St Patrick's Day celebrations will once again be different this year due to the coronavirus pandemic.
Traditional parades in Belfast and Dublin have been cancelled for the second year in a row, with many events across the island again moving online.
Police have warned that anyone breaking Covid-19 regulations in NI will face a "robust" response.
But while large gatherings are mostly ruled out, attempts have been made to celebrate in style around the world.
Since 2010, landmarks around the world have gone green in honour of St Patrick and this year, a record number of places are taking part.
Some 670 sites in 66 countries will take part in Tourism Ireland's Global Greenings initiative.
The quirkiest additions to this year's list include an abandoned sauna in Finland and a Smurf statue in Brussels.
Here's how other places in Northern Ireland and further afield are planning to mark the occasion:
Belfast has an array of virtual events for people to enjoy from the comfort of their own homes throughout the month of March.
An online disco, Irish language festivals and a virtual guided tour of the city's street art are just some of the events on offer.
Several live music events will also be streamed throughout St Patrick's Day, showcasing the city's talent.
St Joseph's Church in Sailortown is one such venue celebrating with an eight-hour live-streamed event.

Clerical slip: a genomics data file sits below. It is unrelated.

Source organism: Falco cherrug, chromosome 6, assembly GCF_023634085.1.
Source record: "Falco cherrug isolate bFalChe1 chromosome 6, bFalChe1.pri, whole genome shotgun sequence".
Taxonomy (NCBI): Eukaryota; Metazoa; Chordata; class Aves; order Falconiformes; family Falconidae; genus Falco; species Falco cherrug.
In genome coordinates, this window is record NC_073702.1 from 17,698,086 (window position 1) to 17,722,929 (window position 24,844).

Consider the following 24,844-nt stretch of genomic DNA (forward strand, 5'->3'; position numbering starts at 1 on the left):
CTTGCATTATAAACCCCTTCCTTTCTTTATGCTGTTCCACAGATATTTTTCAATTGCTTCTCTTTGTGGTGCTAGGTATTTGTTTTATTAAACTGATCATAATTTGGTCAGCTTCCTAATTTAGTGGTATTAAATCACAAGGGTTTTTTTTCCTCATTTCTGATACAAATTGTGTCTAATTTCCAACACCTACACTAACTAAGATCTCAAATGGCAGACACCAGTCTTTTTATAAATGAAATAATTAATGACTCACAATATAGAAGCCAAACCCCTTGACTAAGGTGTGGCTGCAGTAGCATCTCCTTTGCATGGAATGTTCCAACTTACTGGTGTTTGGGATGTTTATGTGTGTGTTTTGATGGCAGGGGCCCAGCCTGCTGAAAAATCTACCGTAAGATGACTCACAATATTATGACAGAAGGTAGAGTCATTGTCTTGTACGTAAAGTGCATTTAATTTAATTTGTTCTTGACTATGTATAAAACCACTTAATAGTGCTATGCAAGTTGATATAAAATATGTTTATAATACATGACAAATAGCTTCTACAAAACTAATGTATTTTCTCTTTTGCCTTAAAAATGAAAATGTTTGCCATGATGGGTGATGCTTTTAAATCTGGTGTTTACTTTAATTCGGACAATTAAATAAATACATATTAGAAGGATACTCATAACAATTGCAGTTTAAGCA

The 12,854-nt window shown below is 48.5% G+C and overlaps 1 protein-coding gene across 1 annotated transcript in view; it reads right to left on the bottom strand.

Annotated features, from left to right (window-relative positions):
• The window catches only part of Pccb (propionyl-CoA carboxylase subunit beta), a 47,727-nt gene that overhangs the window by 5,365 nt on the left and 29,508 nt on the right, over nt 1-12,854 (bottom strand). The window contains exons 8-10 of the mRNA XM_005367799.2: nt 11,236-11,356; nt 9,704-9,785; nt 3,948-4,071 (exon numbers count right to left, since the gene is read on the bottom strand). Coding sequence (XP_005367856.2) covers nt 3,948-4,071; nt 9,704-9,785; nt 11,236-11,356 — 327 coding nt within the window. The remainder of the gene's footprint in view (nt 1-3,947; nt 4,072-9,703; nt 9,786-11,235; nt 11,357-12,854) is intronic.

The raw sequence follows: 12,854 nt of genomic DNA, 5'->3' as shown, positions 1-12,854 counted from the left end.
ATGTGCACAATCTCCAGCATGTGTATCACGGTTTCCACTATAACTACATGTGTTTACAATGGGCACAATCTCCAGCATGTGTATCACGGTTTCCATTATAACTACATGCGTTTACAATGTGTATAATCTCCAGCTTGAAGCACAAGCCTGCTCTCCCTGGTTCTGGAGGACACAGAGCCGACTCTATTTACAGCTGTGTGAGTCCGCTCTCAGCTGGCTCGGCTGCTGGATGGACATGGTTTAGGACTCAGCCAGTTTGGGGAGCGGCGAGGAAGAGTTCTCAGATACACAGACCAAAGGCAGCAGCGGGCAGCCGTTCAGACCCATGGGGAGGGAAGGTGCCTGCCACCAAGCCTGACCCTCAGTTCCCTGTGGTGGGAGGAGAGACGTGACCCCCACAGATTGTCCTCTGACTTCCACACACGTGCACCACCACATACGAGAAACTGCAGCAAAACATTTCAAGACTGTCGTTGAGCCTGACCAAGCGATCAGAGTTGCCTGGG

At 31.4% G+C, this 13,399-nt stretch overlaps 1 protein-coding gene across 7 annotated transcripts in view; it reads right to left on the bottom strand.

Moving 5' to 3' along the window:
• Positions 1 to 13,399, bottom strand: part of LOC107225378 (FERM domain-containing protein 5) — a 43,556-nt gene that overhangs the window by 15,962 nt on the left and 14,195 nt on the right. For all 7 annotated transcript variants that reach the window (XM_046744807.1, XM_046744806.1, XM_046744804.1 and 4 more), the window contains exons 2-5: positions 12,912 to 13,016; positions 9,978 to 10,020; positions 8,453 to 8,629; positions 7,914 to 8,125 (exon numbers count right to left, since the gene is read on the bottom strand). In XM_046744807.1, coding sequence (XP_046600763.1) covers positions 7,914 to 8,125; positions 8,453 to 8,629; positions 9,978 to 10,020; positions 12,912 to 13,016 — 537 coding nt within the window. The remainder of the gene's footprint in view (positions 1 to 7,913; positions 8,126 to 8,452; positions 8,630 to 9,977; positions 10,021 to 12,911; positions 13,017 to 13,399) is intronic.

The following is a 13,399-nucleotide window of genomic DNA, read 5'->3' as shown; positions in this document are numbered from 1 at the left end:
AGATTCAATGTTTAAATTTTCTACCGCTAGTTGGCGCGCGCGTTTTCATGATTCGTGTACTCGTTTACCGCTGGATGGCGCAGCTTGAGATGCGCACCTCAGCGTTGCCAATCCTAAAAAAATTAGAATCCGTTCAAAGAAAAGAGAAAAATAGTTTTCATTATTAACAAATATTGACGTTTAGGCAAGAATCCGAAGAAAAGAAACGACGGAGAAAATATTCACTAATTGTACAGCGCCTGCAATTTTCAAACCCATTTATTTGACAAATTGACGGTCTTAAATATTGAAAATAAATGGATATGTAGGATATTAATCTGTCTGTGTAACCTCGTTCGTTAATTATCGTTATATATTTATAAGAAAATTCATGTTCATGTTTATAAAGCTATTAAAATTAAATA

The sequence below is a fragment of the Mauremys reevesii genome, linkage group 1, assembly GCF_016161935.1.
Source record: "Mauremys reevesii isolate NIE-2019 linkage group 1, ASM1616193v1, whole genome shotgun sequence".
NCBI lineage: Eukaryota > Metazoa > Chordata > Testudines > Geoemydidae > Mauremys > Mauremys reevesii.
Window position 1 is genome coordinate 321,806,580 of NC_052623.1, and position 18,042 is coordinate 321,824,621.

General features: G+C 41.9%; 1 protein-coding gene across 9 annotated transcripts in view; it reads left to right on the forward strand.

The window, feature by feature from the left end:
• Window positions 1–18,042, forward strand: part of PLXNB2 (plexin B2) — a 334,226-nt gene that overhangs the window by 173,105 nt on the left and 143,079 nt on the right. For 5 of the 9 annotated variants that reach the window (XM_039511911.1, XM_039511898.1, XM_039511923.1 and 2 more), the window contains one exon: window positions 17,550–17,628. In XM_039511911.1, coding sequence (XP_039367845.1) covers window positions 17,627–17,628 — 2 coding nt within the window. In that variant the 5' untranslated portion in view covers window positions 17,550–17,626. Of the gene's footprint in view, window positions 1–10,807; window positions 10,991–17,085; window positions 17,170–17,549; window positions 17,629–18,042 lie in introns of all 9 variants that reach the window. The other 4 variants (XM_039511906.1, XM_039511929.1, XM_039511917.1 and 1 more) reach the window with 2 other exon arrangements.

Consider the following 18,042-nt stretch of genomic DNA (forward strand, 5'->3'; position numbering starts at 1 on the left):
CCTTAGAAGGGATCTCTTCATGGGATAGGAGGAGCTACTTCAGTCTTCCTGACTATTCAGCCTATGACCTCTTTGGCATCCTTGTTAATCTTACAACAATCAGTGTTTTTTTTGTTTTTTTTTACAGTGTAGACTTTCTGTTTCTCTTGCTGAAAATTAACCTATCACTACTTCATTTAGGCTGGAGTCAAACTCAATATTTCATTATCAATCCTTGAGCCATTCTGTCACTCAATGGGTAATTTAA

Newry, Mourne and Down
The St Patrick's Centre in Downpatrick, County Down is celebrating with a number of online events for St Patrick's Day and also to mark its 20 year anniversary.
A new show about St Patrick, a children's virtual art competition and a series of podcasts from former BBC politics correspondent Martina Purdy and ex-barrister Elaine Kelly, who are pilgrim guides on the new St Patrick's Way, are just some of the events on offer.
Speaking to BBC's Good Morning Ulster programme, Ms Purdy said that some of the guests involved on the podcast are journalist and presenter Eamonn Holmes, as well as Irish cellist Patrick Dexter, who has found online fame with his open-air recitals, shot outside his cottage in County Mayo.
"I was probably less aggressive than I was previously with some politicians," she said.
It is claimed that St Patrick is buried outside Downpatrick Cathedral. A large granite stone marks the spot, placed there in the early 20th century.
Derry City and Strabane
The council's Spring and St Patrick's Day programme promises to "bring some colour" to the city and district, according to mayor Brian Tierney.
He thanked event organisers for a programme that "strikes a balance between giving the public something to look forward to and celebrate, while also keeping everyone safe".
Event organiser Jacqueline Whoriskey said: "While we will not be holding any public events or gatherings, we have focused in on how we can creatively bring the spring spirit to our streets with artwork and installations, with fairy dwellings and artistic sculptures that can be enjoyed by everyone when out getting some fresh air and exercise".
Armagh City, Banbridge & Craigavon
Armagh's At Home With St Patrick Festival includes events such as online wreath making and an Irish dancing master class.
All events are free of charge, however, some do require registration in advance.
Causeway Coast and Glens
The council is marking Irish Language Week and St Patrick's Day with a series of online performances and storytelling.
Fermanagh & Omagh
All events have moved online and the festival includes music and dance performances, streamed live from the Strule Arts Centre in Omagh and the Ardhowen Theatre in Enniskillen.
The council is streaming a series of craft workshops, musical entertainment and dance performances live on social media channels throughout the day.